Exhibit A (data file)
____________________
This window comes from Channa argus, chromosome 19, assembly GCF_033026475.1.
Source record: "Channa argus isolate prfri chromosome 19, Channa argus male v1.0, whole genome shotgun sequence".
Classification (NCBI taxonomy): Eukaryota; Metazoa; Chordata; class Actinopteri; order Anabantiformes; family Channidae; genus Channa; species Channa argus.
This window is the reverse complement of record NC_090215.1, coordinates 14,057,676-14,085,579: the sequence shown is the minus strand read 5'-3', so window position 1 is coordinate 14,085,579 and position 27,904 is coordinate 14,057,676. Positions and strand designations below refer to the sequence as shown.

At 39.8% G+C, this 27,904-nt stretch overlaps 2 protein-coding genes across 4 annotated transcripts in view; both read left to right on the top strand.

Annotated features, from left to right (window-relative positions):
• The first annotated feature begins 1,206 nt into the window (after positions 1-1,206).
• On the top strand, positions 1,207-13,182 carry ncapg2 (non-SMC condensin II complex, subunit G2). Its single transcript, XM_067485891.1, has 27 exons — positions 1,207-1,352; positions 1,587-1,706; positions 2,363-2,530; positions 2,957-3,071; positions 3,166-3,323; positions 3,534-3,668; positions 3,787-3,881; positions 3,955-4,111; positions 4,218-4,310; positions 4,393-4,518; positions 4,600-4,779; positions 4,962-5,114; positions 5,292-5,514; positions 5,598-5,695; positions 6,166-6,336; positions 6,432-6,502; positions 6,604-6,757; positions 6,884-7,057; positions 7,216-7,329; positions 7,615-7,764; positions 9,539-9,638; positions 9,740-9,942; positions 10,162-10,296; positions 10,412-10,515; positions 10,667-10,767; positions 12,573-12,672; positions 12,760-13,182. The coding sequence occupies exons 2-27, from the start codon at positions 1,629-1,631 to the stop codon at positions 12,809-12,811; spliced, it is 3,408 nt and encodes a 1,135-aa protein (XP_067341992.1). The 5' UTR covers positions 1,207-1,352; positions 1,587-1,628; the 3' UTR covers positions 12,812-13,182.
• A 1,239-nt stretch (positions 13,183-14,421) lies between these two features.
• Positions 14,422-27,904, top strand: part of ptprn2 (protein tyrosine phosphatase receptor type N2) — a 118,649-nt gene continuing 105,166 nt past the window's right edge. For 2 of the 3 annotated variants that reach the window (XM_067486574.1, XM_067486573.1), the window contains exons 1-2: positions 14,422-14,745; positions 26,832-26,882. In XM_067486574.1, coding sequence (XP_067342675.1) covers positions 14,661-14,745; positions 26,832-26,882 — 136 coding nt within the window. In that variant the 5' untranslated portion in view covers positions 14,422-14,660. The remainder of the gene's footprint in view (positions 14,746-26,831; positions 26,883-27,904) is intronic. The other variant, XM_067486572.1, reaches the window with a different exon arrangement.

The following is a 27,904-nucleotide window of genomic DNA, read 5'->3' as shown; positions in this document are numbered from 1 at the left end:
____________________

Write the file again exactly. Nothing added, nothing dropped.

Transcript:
This window comes from Channa argus, chromosome 19, assembly GCF_033026475.1.
Source record: "Channa argus isolate prfri chromosome 19, Channa argus male v1.0, whole genome shotgun sequence".
Classification (NCBI taxonomy): Eukaryota; Metazoa; Chordata; class Actinopteri; order Anabantiformes; family Channidae; genus Channa; species Channa argus.
This window is the reverse complement of record NC_090215.1, coordinates 14,057,676-14,085,579: the sequence shown is the minus strand read 5'-3', so window position 1 is coordinate 14,085,579 and position 27,904 is coordinate 14,057,676. Positions and strand designations below refer to the sequence as shown.

At 39.8% G+C, this 27,904-nt stretch overlaps 2 protein-coding genes across 4 annotated transcripts in view; both read left to right on the top strand.

Annotated features, from left to right (window-relative positions):
• The first annotated feature begins 1,206 nt into the window (after positions 1-1,206).
• On the top strand, positions 1,207-13,182 carry ncapg2 (non-SMC condensin II complex, subunit G2). Its single transcript, XM_067485891.1, has 27 exons — positions 1,207-1,352; positions 1,587-1,706; positions 2,363-2,530; positions 2,957-3,071; positions 3,166-3,323; positions 3,534-3,668; positions 3,787-3,881; positions 3,955-4,111; positions 4,218-4,310; positions 4,393-4,518; positions 4,600-4,779; positions 4,962-5,114; positions 5,292-5,514; positions 5,598-5,695; positions 6,166-6,336; positions 6,432-6,502; positions 6,604-6,757; positions 6,884-7,057; positions 7,216-7,329; positions 7,615-7,764; positions 9,539-9,638; positions 9,740-9,942; positions 10,162-10,296; positions 10,412-10,515; positions 10,667-10,767; positions 12,573-12,672; positions 12,760-13,182. The coding sequence occupies exons 2-27, from the start codon at positions 1,629-1,631 to the stop codon at positions 12,809-12,811; spliced, it is 3,408 nt and encodes a 1,135-aa protein (XP_067341992.1). The 5' UTR covers positions 1,207-1,352; positions 1,587-1,628; the 3' UTR covers positions 12,812-13,182.
• A 1,239-nt stretch (positions 13,183-14,421) lies between these two features.
• Positions 14,422-27,904, top strand: part of ptprn2 (protein tyrosine phosphatase receptor type N2) — a 118,649-nt gene continuing 105,166 nt past the window's right edge. For 2 of the 3 annotated variants that reach the window (XM_067486574.1, XM_067486573.1), the window contains exons 1-2: positions 14,422-14,745; positions 26,832-26,882. In XM_067486574.1, coding sequence (XP_067342675.1) covers positions 14,661-14,745; positions 26,832-26,882 — 136 coding nt within the window. In that variant the 5' untranslated portion in view covers positions 14,422-14,660. The remainder of the gene's footprint in view (positions 14,746-26,831; positions 26,883-27,904) is intronic. The other variant, XM_067486572.1, reaches the window with a different exon arrangement.

The following is a 27,904-nucleotide window of genomic DNA, read 5'->3' as shown; positions in this document are numbered from 1 at the left end: